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Beatrix Potter's Birthday

“Once upon a time there were four little Rabbits, and their names were - Flopsy, Mopsy, Cottontail, and Peter. ”

~ The Tale of Peter Rabbit and other Stories, Beatrix Potter, 1902

If you are Clan Gregor, calm yourself with a supper of milk and blackberries, or some chamomile tea, and try to look kindly on any visiting garden rabbits or hedge bunnies. Today is their day! Beatrix Potter, author of the beloved children's tale first published in 1902, was born today, July 28th, in 1866. Potter based her tales on a real rabbit, a Belgian buck rabbit named Peter Piper and the second rabbit that Beatrix Potter kept as a pet! The rabbits were part of a menagerie of animals that Potter and her brother adopted as children, which also included birds, lizards, mice, snakes, snails, guinea pigs, bats, dogs, cats, and even hedgehogs. Historians also believe that Potter derived the details for Peter Rabbit's infamous nemesis, the bad-tempered Scot, Mr. McGregor, from both her mycology mentor, Charles McIntosh, and her landlord, Atholl McGregor! 🐇 🥕

With strong affinities for Scotland, the author of the beloved Peter Rabbit books was born this day, July 28th in 1866, the only daughter of a family of wealth and privilege, who renounced their roots in trade for a place in London society.

 

The Potters' family activities centred around family and friends, visits to art galleries and leisurely holidays, first in the Scottish countryside and later in the Lake District. Beatrix's talent in drawing and painting was evident early.

Her Highland nurse had filled her young head with witches, fairies, rebellious wee folk which became early subjects.

Eventually, her artistic skills and keen eye for nature drew her to a fascination with fungi. Encouraged in her efforts at scientific illustration by a reclusive Scottish naturalist, Beatrix accurately painted hundreds of specimens, and drew many under the microscope. In advance of her time, she proposed a theory of germination in 1897 and argued for the existence of cellular symbiosis.

Determined to derive a measure of financial independence from her family through her art, Beatrix turned from the theoretical to the fanciful. She found a publisher for her tale of a naughty rabbit based upon a picture letter to a young Noel Moore when Norman Warne of Frederick Warne & Co. bravely risked publishing The Tale of Peter Rabbit in 1902.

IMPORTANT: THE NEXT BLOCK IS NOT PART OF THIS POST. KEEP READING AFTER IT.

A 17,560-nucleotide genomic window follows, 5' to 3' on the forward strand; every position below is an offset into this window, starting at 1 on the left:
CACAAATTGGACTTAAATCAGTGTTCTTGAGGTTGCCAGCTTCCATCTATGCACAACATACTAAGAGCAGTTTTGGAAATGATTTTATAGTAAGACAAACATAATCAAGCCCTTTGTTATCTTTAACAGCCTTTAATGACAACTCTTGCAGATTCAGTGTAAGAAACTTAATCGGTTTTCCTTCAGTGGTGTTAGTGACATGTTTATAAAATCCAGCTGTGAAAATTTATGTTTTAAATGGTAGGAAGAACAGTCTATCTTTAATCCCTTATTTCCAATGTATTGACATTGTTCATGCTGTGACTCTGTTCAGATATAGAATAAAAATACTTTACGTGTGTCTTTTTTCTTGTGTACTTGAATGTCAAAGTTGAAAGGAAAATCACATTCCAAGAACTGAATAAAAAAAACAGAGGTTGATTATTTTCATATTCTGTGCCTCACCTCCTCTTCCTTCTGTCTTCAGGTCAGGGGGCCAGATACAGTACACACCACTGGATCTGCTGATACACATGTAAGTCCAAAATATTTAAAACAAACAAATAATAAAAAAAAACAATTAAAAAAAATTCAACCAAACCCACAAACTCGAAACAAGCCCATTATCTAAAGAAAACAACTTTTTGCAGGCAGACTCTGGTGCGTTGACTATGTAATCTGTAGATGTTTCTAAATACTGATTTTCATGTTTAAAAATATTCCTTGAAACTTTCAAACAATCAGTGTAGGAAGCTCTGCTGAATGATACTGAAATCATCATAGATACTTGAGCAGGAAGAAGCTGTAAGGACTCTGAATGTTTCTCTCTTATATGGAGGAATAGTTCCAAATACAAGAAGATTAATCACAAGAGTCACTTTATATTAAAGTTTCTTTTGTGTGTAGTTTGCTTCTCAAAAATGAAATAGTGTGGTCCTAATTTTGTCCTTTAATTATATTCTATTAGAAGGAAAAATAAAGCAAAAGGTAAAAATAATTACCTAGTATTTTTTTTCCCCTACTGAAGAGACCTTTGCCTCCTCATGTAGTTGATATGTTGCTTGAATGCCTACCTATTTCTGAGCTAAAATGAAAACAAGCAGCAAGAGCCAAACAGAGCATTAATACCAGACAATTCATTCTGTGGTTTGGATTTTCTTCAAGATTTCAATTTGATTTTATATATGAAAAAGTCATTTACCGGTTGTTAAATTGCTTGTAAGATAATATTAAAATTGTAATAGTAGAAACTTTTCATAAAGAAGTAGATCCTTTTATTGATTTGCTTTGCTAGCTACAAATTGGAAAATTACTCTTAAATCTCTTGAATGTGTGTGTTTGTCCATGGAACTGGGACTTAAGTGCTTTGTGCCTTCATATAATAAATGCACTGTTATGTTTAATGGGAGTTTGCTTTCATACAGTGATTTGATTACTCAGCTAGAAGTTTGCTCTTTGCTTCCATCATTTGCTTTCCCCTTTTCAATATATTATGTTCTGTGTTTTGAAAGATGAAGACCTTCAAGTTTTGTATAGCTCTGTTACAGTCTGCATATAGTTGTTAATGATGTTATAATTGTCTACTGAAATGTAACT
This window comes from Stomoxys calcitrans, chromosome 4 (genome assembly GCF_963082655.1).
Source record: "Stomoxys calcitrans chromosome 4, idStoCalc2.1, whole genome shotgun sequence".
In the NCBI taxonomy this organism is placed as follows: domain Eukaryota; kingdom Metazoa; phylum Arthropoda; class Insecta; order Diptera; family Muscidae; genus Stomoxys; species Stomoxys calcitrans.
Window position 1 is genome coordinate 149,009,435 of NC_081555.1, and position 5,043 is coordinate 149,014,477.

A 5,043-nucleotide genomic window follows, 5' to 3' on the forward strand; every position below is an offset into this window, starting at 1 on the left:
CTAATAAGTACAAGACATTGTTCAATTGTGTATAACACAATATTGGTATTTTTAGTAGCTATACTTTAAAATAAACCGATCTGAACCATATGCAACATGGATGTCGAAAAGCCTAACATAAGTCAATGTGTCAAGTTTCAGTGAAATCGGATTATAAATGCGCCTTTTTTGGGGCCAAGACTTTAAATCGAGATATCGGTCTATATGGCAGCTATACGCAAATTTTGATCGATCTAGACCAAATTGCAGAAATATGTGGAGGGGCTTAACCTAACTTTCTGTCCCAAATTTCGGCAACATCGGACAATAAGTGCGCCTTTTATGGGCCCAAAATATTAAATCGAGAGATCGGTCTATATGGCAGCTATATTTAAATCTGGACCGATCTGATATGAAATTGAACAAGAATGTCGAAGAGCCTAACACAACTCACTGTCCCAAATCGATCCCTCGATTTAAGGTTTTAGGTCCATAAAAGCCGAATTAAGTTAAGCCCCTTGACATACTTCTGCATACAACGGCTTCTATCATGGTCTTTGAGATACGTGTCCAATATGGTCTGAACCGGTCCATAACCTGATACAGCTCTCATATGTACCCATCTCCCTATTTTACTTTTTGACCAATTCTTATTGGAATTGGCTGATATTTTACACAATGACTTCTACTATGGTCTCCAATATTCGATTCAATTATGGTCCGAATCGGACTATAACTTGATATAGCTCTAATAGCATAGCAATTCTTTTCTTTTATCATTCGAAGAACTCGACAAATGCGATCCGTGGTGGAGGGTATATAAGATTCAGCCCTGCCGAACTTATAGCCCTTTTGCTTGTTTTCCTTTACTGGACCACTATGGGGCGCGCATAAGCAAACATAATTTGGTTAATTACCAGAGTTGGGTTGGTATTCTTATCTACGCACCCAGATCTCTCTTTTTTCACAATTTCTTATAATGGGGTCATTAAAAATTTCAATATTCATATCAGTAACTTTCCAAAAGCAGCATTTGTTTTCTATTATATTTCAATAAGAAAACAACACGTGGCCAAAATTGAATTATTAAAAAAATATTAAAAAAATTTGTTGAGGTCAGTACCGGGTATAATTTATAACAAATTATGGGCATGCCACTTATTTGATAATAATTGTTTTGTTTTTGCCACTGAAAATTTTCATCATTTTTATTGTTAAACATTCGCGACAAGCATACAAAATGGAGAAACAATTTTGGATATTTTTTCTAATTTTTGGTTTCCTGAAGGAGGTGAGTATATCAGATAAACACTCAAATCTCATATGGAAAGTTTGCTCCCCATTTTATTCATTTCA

Against family opposition to someone in trade, Beatrix accepted a marriage proposal from her publisher, Norman Wayne.  But sadly, he died suddenly soon after their engagement.  Griefstricken, Beatrix fled to Near Sawrey, a tiny village in the Lake District, and to a farm called Hill Top.

Designed to commemorate the 110th anniversary of the publication of Peter Rabbit in 1902, this tartan uses the soft colours found in the book's illustration, particularly the blue of Peter's coat.

Peter Rabbit's jacket comes to prominence foe in the famous tale through the fearsome Scot Mr. McGregor, from whom Peter barely escapes after pillaging his garden. 

Mr. McGregor is an elderly gardener who makes his first appearance in The Tale of Peter Rabbit (1902). He was originally intended to share title honours with Peter as "The Tale of Peter Rabbit and Mr. McGregor's Garden," but the title was shortened when Potter first privately published the book in 1901. 

In the reworking of the tale now well known, Peter's mother has forbidden her four children to enter McGregor's garden (their father met a sad end there and was made into a pie by Mrs. McGregor), but Peter disobeys once his mother leaves on an errand for the bakery.  

 

McGregor chases Peter about the garden but Peter escapes after losing his jacket and shoes. McGregor dresses a scarecrow with Peter's clothing as a future warning to bold and brazen young rabbits.


Literary historians have uncovered several possible real candidates who inspired villain of this famous piece.

For more on Peter Rabbit's ties to Dunkeld, Scotland, click the collage of Beatrix Potter characters to visit the Birnam Arts Centre Beatrix Potter Garden and Exhibition website.